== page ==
According to a report by BusinessDesk, Commerce Minister Paul Goldsmith said current adviser designations have been “unsatisfactory” and that not all advisers are required to divulge potential conflicts of interest and act for the benefit of their clients.
“Focusing on consumer interest and improved transparency will improve confidence in the regulation of the financial advice industry,” Goldsmith said in an official government release.
“Financial advisers, regardless of what they're offering, will need to follow a code of conduct and put the interests of the customer first,” BusinessDesk also quoted him as saying.
In Goldsmith’s proposed update to the five-year-old framework, the Authorised Financial Adviser, Registered Financial Adviser and qualifying financial entity designations will be replaced by two tiers.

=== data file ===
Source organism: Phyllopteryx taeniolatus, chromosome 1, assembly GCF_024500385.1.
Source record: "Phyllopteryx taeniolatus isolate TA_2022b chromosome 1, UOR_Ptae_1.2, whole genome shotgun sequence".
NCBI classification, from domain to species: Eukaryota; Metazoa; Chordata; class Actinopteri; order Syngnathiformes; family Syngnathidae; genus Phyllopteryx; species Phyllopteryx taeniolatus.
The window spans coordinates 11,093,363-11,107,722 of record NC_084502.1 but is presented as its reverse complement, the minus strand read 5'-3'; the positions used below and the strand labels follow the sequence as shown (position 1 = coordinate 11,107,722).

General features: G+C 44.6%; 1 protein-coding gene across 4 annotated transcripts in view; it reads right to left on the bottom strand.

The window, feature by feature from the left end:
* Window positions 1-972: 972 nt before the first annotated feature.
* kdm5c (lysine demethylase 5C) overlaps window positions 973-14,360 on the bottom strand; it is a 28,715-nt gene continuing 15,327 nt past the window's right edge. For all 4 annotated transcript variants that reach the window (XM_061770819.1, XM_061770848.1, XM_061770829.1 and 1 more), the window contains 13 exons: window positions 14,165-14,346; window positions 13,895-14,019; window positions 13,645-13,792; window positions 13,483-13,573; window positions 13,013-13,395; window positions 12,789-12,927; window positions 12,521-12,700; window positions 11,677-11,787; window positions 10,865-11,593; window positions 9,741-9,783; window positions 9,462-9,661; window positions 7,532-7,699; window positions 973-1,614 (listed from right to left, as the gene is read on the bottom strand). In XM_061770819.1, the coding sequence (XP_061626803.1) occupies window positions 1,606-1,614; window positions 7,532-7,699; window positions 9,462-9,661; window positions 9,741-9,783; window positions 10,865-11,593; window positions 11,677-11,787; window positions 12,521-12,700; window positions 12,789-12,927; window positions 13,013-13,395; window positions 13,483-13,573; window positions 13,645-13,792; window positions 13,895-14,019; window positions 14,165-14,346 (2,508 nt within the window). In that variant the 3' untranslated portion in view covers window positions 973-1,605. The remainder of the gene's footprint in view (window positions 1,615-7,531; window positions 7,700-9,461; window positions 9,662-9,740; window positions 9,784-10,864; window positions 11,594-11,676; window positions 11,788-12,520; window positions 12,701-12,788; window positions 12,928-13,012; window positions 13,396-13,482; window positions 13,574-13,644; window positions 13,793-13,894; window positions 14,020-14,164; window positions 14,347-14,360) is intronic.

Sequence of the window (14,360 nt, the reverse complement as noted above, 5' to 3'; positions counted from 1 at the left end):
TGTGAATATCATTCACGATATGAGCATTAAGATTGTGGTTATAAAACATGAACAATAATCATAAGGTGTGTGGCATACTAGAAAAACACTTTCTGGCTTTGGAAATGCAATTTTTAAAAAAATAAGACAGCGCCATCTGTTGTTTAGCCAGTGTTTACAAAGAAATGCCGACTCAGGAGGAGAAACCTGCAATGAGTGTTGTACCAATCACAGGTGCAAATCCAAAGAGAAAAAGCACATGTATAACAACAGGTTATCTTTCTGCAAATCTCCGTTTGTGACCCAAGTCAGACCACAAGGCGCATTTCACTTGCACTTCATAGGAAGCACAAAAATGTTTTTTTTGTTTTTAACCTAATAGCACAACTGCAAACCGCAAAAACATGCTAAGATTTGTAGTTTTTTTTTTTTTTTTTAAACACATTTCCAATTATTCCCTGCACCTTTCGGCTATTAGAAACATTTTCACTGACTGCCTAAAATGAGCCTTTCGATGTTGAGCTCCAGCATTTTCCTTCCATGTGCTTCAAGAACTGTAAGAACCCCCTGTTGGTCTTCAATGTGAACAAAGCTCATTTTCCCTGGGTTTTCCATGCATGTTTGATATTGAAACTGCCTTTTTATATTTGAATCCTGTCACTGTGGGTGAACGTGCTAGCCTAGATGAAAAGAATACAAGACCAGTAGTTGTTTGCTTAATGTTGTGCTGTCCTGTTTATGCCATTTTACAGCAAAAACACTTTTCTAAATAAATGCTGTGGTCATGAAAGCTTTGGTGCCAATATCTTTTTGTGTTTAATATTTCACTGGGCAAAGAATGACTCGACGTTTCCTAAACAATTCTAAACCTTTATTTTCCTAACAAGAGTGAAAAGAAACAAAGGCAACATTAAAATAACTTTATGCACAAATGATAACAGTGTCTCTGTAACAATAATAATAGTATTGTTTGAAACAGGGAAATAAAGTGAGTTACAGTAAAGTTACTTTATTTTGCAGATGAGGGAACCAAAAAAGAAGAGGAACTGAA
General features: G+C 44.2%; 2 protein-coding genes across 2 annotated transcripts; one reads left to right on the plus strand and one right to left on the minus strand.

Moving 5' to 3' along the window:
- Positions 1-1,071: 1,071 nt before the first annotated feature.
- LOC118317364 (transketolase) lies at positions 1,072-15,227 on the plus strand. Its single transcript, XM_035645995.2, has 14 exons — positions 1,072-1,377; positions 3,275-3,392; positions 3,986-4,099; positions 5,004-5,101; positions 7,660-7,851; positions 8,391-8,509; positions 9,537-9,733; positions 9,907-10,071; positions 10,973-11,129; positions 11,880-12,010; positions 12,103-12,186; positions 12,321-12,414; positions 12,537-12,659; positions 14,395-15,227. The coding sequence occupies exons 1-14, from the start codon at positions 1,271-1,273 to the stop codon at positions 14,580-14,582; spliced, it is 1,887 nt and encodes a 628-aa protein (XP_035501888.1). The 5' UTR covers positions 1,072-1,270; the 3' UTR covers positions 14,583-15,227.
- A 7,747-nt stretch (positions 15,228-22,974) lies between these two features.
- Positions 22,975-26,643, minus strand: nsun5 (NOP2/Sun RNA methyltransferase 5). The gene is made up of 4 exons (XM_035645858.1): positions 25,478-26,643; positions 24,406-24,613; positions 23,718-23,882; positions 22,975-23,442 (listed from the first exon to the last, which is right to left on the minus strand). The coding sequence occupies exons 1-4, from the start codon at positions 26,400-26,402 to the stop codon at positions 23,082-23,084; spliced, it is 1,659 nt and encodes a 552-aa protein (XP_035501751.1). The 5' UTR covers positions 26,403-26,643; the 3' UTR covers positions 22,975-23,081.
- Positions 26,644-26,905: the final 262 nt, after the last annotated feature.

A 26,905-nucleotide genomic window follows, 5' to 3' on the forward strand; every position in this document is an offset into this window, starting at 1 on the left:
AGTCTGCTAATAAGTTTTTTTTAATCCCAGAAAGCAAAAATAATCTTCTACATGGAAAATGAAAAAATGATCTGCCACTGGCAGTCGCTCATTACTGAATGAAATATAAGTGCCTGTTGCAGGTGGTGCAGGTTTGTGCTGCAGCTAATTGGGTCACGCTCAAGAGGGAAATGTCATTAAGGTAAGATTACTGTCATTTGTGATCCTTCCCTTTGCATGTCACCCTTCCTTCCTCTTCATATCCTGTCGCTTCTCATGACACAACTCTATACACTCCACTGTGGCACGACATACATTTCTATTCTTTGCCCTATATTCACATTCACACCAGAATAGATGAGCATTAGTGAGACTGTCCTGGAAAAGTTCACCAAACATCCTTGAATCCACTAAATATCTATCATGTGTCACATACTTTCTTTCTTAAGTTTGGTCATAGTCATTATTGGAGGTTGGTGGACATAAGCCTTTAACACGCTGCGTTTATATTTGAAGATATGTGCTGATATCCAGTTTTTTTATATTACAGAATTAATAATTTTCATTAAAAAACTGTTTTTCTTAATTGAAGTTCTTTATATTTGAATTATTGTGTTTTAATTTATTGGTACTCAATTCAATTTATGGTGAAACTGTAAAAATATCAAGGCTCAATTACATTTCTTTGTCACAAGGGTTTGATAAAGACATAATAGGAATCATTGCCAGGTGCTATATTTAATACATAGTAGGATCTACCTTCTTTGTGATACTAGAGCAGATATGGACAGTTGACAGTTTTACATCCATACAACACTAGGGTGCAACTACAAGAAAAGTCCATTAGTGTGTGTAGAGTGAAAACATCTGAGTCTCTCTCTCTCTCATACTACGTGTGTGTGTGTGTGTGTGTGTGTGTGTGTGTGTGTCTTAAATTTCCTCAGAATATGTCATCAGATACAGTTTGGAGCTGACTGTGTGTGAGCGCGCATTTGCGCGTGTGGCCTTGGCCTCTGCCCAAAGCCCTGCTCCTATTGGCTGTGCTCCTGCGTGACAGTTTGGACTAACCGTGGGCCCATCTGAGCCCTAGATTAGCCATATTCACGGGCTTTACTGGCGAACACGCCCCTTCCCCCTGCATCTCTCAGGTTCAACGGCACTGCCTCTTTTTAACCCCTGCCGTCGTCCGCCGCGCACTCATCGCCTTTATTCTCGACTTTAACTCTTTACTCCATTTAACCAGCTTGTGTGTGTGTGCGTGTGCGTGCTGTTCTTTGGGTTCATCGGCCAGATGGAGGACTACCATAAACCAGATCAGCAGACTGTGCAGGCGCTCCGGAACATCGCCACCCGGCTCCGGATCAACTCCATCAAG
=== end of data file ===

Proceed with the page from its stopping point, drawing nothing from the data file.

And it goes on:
These would be advisers who are individually accountable for meeting their obligations, and agents whose employers are accountable, BusinessDesk reported.
The Code Committee for Financial Advisers will develop a code of conduct that will set competency standards for financial advisers, who will need to disclose if they get paid for selling certain products.
Goldsmith’s proposals will also license firms instead of individuals to cut compliance costs.
The minister hopes to have legislation in Parliament before the end of 2016. He wants the proposed changes to stimulate more engagement from the wider public with financial markets.
"I want to make sure the financial advisers' regime isn't putting barriers in front of those conversations unnecessarily,” BusinessDesk quoted him as saying.
The government’s proposed changes to the laws governing financial advisers would compel them to be more transparent and put the interest of customers first.